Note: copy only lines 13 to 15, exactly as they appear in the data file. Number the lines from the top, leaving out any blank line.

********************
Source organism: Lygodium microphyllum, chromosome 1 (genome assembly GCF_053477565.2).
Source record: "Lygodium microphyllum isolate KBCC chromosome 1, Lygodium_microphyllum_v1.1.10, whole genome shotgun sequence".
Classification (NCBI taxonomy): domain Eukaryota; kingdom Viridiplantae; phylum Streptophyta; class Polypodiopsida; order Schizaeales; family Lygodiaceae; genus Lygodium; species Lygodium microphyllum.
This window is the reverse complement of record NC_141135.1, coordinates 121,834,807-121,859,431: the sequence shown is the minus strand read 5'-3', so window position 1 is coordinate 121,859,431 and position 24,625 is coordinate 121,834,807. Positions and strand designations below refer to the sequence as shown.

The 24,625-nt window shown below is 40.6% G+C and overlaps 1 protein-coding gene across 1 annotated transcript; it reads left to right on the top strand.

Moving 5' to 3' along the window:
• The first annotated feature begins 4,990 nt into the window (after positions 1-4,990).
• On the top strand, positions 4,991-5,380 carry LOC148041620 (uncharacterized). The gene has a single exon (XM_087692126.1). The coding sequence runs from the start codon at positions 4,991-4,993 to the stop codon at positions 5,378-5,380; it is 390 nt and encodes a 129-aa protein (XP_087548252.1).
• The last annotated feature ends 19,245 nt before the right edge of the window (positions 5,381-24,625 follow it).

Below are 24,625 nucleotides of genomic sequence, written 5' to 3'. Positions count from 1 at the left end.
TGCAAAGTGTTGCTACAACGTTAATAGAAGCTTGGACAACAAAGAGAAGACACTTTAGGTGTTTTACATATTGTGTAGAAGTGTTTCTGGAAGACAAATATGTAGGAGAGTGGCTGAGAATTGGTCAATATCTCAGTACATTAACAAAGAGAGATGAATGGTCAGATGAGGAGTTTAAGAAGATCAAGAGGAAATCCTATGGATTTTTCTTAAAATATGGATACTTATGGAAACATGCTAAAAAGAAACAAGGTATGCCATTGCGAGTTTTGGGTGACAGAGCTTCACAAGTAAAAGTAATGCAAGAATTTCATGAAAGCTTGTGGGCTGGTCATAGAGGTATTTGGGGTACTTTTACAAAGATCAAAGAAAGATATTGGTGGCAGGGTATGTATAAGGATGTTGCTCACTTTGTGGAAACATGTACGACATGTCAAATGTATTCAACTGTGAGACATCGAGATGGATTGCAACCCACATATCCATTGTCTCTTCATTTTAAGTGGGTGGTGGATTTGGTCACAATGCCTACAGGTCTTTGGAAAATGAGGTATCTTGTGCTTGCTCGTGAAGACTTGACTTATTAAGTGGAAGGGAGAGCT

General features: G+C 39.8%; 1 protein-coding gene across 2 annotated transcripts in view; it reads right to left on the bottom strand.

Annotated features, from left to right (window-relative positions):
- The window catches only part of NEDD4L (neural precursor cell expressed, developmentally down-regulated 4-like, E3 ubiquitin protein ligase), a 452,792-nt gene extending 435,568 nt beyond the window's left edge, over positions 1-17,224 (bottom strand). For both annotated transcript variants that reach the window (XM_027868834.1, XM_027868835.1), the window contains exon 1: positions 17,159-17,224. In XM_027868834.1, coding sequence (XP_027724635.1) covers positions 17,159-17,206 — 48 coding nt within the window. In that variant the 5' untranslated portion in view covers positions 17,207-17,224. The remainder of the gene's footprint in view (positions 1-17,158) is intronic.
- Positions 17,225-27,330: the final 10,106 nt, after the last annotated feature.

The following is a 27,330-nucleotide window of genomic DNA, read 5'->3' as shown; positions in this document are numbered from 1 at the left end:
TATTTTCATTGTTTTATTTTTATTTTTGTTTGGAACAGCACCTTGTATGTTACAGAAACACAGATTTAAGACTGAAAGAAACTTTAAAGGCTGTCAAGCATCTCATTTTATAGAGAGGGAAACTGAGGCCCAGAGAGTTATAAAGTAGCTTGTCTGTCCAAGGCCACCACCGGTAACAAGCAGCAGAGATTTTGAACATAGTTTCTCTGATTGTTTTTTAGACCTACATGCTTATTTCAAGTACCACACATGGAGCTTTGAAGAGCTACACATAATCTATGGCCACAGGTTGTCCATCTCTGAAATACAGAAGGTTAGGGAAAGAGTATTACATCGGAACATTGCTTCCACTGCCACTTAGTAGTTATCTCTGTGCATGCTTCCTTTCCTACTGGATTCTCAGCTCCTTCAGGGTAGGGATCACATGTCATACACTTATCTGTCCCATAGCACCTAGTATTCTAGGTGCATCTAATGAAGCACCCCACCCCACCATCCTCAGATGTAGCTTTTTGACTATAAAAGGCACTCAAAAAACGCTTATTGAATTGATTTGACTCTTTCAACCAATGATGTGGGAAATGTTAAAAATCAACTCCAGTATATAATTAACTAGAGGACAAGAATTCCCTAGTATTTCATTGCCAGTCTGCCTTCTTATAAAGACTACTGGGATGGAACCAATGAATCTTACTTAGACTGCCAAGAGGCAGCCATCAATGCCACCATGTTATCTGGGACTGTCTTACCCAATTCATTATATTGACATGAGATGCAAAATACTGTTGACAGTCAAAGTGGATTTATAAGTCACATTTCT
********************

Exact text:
Annotated features, from left to right (window-relative positions):
- The window catches only part of NEDD4L (neural precursor cell expressed, developmentally down-regulated 4-like, E3 ubiquitin protein ligase), a 452,792-nt gene extending 435,568 nt beyond the window's left edge, over positions 1-17,224 (bottom strand). For both annotated transcript variants that reach the window (XM_027868834.1, XM_027868835.1), the window contains exon 1: positions 17,159-17,224. In XM_027868834.1, coding sequence (XP_027724635.1) covers positions 17,159-17,206 — 48 coding nt within the window. In that variant the 5' untranslated portion in view covers positions 17,207-17,224. The remainder of the gene's footprint in view (positions 1-17,158) is intronic.
- Positions 17,225-27,330: the final 10,106 nt, after the last annotated feature.